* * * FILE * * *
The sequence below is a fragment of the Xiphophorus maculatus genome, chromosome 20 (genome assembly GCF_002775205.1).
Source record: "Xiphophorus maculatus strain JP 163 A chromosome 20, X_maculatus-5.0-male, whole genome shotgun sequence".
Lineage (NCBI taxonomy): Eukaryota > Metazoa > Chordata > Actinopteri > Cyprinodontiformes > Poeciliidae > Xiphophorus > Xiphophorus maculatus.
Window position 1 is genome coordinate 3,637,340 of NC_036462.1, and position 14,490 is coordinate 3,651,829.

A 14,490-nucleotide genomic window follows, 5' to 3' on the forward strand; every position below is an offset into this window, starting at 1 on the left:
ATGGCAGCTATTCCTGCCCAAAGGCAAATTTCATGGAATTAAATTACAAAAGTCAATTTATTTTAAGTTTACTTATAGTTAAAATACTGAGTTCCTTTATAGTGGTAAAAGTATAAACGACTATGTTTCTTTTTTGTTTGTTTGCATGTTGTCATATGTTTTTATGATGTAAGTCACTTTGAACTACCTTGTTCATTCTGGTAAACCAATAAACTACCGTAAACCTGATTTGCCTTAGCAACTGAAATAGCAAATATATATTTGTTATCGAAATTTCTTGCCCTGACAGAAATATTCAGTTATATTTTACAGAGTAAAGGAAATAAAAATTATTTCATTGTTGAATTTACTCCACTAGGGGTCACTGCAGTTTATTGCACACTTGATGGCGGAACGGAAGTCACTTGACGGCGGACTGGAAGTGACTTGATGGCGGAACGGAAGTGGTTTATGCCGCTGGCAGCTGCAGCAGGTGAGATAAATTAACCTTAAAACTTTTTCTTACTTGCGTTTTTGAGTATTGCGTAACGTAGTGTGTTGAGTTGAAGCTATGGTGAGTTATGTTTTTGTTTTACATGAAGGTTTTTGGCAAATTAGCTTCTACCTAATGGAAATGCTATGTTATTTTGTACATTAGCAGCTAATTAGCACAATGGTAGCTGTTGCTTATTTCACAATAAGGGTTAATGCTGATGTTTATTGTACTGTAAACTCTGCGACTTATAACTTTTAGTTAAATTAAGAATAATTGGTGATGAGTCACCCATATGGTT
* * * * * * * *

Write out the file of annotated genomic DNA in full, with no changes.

The sequence below is a fragment of the Xiphophorus maculatus genome, chromosome 20 (genome assembly GCF_002775205.1).
Source record: "Xiphophorus maculatus strain JP 163 A chromosome 20, X_maculatus-5.0-male, whole genome shotgun sequence".
Lineage (NCBI taxonomy): Eukaryota > Metazoa > Chordata > Actinopteri > Cyprinodontiformes > Poeciliidae > Xiphophorus > Xiphophorus maculatus.
Window position 1 is genome coordinate 3,637,340 of NC_036462.1, and position 14,490 is coordinate 3,651,829.

A 14,490-nucleotide genomic window follows, 5' to 3' on the forward strand; every position below is an offset into this window, starting at 1 on the left:
ATGGCAGCTATTCCTGCCCAAAGGCAAATTTCATGGAATTAAATTACAAAAGTCAATTTATTTTAAGTTTACTTATAGTTAAAATACTGAGTTCCTTTATAGTGGTAAAAGTATAAACGACTATGTTTCTTTTTTGTTTGTTTGCATGTTGTCATATGTTTTTATGATGTAAGTCACTTTGAACTACCTTGTTCATTCTGGTAAACCAATAAACTACCGTAAACCTGATTTGCCTTAGCAACTGAAATAGCAAATATATATTTGTTATCGAAATTTCTTGCCCTGACAGAAATATTCAGTTATATTTTACAGAGTAAAGGAAATAAAAATTATTTCATTGTTGAATTTACTCCACTAGGGGTCACTGCAGTTTATTGCACACTTGATGGCGGAACGGAAGTCACTTGACGGCGGACTGGAAGTGACTTGATGGCGGAACGGAAGTGGTTTATGCCGCTGGCAGCTGCAGCAGGTGAGATAAATTAACCTTAAAACTTTTTCTTACTTGCGTTTTTGAGTATTGCGTAACGTAGTGTGTTGAGTTGAAGCTATGGTGAGTTATGTTTTTGTTTTACATGAAGGTTTTTGGCAAATTAGCTTCTACCTAATGGAAATGCTATGTTATTTTGTACATTAGCAGCTAATTAGCACAATGGTAGCTGTTGCTTATTTCACAATAAGGGTTAATGCTGATGTTTATTGTACTGTAAACTCTGCGACTTATAACTTTTAGTTAAATTAAGAATAATTGGTGATGAGTCACCCATATGGTT